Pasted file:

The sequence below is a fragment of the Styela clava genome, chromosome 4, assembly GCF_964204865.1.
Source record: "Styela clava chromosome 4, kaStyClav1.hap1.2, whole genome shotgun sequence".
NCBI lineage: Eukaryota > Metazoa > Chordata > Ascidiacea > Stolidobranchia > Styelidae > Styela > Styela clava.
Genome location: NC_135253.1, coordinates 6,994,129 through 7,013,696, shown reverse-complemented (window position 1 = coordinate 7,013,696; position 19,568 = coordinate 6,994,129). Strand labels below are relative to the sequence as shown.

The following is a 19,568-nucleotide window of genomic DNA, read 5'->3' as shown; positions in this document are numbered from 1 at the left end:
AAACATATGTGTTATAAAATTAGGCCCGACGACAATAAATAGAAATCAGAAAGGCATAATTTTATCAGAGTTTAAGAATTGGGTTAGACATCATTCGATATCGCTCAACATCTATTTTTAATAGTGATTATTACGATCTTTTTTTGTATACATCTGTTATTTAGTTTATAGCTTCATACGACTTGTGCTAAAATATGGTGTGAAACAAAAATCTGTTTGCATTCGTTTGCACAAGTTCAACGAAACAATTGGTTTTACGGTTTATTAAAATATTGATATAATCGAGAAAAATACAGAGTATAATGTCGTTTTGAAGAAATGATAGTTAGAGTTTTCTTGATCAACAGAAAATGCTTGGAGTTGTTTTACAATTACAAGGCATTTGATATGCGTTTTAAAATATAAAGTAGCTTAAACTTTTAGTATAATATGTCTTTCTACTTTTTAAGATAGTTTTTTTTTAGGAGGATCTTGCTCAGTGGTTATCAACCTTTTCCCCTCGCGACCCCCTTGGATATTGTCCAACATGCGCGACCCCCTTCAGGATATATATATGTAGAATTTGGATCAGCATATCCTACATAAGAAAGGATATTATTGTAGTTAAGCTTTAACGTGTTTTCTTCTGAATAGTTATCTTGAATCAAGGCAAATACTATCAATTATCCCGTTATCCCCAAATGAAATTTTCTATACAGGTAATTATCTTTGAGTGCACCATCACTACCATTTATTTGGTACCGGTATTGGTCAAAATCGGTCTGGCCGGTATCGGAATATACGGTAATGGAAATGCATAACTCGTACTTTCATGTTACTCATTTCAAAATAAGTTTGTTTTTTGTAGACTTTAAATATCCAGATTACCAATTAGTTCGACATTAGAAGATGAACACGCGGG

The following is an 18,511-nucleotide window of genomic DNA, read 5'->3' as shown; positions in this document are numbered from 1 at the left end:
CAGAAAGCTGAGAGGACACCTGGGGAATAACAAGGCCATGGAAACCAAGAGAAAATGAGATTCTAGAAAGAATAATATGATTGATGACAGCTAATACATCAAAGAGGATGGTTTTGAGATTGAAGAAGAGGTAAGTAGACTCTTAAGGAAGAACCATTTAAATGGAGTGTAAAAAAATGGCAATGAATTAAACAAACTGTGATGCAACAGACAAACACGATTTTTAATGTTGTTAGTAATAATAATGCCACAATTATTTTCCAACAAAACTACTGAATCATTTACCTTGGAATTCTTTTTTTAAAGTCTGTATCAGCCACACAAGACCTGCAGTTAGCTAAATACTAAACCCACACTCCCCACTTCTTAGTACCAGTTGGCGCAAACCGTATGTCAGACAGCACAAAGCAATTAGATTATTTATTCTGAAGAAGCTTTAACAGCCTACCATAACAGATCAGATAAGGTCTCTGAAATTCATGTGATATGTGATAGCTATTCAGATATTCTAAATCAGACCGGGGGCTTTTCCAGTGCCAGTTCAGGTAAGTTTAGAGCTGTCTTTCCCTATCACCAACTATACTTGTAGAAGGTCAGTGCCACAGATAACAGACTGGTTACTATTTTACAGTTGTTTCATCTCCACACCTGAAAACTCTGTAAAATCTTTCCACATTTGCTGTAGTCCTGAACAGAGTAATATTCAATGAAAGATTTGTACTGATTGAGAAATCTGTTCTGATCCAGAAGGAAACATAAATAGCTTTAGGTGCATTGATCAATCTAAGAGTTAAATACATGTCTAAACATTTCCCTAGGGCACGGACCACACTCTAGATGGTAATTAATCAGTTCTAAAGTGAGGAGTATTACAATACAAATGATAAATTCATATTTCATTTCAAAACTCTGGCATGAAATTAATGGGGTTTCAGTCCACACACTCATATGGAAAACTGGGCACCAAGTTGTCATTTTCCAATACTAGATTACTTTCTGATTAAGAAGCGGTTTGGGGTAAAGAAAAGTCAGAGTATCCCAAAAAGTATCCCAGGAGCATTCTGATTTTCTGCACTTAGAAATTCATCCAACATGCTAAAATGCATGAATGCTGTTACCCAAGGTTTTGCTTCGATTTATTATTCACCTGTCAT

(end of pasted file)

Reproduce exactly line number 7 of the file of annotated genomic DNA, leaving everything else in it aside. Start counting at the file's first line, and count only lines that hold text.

The following is an 18,511-nucleotide window of genomic DNA, read 5'->3' as shown; positions in this document are numbered from 1 at the left end: